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Alcohol abuse

Alcohol Abuse

The day that I turned eighteen was the day that I thought I had reached the pinnacle of my life. I thought that being profiled as a child had come to an end. Little did I know that my next three years would be the time that I would face the most frustration as being treated as a child. This would be the time in my life in which I was an official adult but yet some how I was still a minor in one aspect. The cause of my frustration was the fact that I could not purchase an alcoholic drink when I was enjoying a night out on the town or anywhere else. This is where the inspiration for this paper comes from. We can all agree that alcohol is the root of many problems for many people. The way in which people choose to combat this problem is what really frustrates me. The purpose of this paper is to take a closer look into the problem of alcohol abuse and the approaches that are being taken to curtail them. I will analyze these problems with sociological theories and perspectives in !

mind in order to more accurately asses the current situation in American society. I feel that the response via law and legislation has taken a turn for the worst. It was my charge in writing this paper to prove that the problems of alcohol abuse can not simply be fixed with a plethora of laws. It is my intention to take a closer look at the current situation and prove that some of the problems are either caused or worsened by the social situation that we are faced with today in the United States. It is my belief that the way to which we can fix problems with alcohol is not to put as many restrictions as possible around it but rather to educate as many people as possible on alcohol consumption in moderation.

Before we enter our journey into the realm of sociological perspectives we first need to identify the problem and all that it encompasses. This is an issue in its self but I will briefly describe some of the problems surrounding this issue. These problems can be identified in a couple different categories. First we have harm to self which includes increase morbidity and mortality rates. These two issues encompass a vast number of things including; lethal overdose, gastrointestinal tract problems, liver problems, increased risk of cancer, cardiovascular problems and diseases, birth defects, nervous system damage and a number of mental syndromes(west, 1984).The issues that gain the most attention are the ones that include accidents, especially involving motor vehicles. Considering some statistics accidents we can see that there is a pattern between drinking and accidents (We must keep in mind that although there is a pattern this does not necessarily mean that alcohol was the !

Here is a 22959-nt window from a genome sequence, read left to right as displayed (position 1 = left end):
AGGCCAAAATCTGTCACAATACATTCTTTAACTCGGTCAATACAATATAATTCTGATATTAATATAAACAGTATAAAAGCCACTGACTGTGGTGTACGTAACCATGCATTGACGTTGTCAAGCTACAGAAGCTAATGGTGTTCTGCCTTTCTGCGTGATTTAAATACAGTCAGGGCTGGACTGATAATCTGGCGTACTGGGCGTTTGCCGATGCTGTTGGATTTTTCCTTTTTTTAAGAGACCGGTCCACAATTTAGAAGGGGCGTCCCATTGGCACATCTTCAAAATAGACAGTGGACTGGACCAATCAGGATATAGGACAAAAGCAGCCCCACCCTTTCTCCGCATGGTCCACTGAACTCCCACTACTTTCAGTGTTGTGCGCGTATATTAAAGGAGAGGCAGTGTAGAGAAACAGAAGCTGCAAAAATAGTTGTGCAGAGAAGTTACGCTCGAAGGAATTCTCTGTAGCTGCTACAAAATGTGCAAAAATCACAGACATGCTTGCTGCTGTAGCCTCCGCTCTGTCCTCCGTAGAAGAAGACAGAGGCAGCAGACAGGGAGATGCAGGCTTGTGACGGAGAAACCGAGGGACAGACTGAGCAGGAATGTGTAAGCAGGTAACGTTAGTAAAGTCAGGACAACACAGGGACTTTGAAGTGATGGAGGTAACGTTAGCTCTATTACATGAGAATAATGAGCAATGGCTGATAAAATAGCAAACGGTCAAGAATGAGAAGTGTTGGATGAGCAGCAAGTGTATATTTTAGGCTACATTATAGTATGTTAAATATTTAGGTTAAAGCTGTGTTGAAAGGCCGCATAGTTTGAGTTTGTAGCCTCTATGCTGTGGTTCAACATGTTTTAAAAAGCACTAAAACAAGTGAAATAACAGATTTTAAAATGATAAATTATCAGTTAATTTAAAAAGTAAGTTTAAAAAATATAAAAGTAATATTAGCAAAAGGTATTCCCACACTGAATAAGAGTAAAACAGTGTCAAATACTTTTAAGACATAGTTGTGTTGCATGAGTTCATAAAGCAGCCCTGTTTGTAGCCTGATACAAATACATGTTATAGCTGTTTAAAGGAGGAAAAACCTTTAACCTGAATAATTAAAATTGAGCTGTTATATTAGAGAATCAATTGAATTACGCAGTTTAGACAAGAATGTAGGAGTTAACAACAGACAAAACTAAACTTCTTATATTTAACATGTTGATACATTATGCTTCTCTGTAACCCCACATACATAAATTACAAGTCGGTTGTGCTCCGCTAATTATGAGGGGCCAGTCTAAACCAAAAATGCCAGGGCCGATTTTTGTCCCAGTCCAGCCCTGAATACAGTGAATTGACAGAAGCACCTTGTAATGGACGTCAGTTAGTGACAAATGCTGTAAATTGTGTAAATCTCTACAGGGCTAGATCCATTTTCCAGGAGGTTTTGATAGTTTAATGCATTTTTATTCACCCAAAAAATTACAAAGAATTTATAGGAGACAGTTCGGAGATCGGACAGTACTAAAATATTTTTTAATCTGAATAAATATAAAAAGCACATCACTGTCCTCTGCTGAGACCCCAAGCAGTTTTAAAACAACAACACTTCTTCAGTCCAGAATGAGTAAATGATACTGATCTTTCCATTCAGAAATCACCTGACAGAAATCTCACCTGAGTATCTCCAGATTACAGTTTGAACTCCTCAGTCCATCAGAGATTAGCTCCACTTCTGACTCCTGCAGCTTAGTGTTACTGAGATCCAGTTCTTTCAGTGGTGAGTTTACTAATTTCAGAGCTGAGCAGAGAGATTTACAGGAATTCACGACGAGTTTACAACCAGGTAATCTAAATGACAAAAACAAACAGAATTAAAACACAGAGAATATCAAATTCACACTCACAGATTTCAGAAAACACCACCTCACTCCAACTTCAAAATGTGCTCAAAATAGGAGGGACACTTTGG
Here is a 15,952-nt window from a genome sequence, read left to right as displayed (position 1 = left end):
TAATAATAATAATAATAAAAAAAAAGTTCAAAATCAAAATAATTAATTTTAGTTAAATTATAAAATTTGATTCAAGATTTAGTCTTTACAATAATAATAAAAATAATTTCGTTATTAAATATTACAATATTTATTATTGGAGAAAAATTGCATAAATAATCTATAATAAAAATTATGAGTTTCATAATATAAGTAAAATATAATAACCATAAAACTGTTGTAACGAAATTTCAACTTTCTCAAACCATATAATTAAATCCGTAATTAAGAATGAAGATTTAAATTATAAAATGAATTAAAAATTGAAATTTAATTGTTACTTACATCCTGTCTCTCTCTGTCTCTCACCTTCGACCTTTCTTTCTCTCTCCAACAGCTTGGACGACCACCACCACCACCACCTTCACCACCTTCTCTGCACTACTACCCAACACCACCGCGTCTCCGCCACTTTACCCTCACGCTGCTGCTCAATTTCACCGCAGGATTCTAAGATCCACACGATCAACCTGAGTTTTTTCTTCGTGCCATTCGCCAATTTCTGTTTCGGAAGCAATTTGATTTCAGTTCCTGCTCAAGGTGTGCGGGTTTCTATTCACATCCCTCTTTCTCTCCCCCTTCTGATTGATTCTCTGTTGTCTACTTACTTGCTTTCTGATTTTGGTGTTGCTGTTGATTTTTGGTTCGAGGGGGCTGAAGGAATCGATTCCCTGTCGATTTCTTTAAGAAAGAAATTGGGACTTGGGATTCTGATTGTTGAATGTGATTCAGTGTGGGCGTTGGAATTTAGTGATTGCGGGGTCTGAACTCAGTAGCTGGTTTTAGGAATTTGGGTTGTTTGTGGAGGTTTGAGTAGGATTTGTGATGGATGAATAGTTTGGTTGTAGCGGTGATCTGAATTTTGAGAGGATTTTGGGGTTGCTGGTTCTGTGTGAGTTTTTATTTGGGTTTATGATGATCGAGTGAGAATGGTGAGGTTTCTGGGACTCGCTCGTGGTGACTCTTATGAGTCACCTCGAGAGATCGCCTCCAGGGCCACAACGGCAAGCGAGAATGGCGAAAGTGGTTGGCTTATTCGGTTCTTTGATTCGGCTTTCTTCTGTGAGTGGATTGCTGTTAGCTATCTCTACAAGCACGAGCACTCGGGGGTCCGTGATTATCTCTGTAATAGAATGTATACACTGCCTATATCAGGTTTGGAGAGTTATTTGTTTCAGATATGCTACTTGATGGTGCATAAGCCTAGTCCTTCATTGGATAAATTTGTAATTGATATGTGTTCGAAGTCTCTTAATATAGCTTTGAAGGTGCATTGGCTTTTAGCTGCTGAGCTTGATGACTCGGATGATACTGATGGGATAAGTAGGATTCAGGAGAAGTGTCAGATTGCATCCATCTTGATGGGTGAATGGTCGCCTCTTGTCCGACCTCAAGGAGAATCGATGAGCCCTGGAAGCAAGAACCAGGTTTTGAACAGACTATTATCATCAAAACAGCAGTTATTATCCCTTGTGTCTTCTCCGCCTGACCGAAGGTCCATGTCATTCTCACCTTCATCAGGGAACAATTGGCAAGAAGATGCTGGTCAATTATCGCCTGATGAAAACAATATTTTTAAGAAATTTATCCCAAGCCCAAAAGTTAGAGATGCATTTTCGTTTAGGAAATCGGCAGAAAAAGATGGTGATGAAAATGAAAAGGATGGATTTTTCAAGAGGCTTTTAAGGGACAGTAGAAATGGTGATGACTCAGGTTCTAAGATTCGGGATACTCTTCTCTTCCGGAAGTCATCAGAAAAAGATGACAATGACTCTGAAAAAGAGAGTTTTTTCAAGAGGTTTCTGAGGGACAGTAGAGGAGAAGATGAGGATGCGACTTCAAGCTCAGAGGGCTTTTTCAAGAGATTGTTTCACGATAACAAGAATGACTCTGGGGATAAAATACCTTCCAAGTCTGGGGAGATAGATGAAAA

direct cause of the accident). We see that 70 percent of people that died from a fatal fall had been drinking, 90 percent of burn cases were result of alcohol , 50-69 percent of drowning victims had been drinking(West, 1984) . The biggest issue is driving accidents involving motor vehicles. It comes as no surprise that this issue has caused such a stir considering that 1, 049,900 crashes in 1999 were alcohol related (MADD). With all of this information one can clearly see that alcohol abuse is a definite social problem in American society. But this is a well documented problem that has plagued America since Colonial Days. But the current situation is what boggles my mind. What is this current situation you might ask? The answer is most easily revealed in a few statistics. Forty two percent of college students are binge drinkers. This is up from thirty four percent from a study that was conducted in 1993. Twenty eight percent of students interviewed said that they had been drun!

k 3 or more times in the last month, this is up from twenty three percent in 1993. Thirty six percent of students interviewed said that they had driven after drinking. This had also increased from 1993(Student BMJ). The MADD website puts it the best when they say "Alcohol related traffic deaths are on the rise, and underage drinking levels have reached a plateau....." With this I can’t help but wonder what is going on. In order to help solve this mystery we should endeavor into the world of Sociological Perspective.

All seven of the sociological perspectives offer a very valid point of view. They also offer a valuable set of solutions. But I have chosen to concentrate on the four that I see the best fit for the current situation in American society. The four that I have chosen to concentrate on are labeling, social construction, value conflict and deviant behavior. The applications of these perspectives will allow us to shed a new light on this age old problem that has its own modern day complications.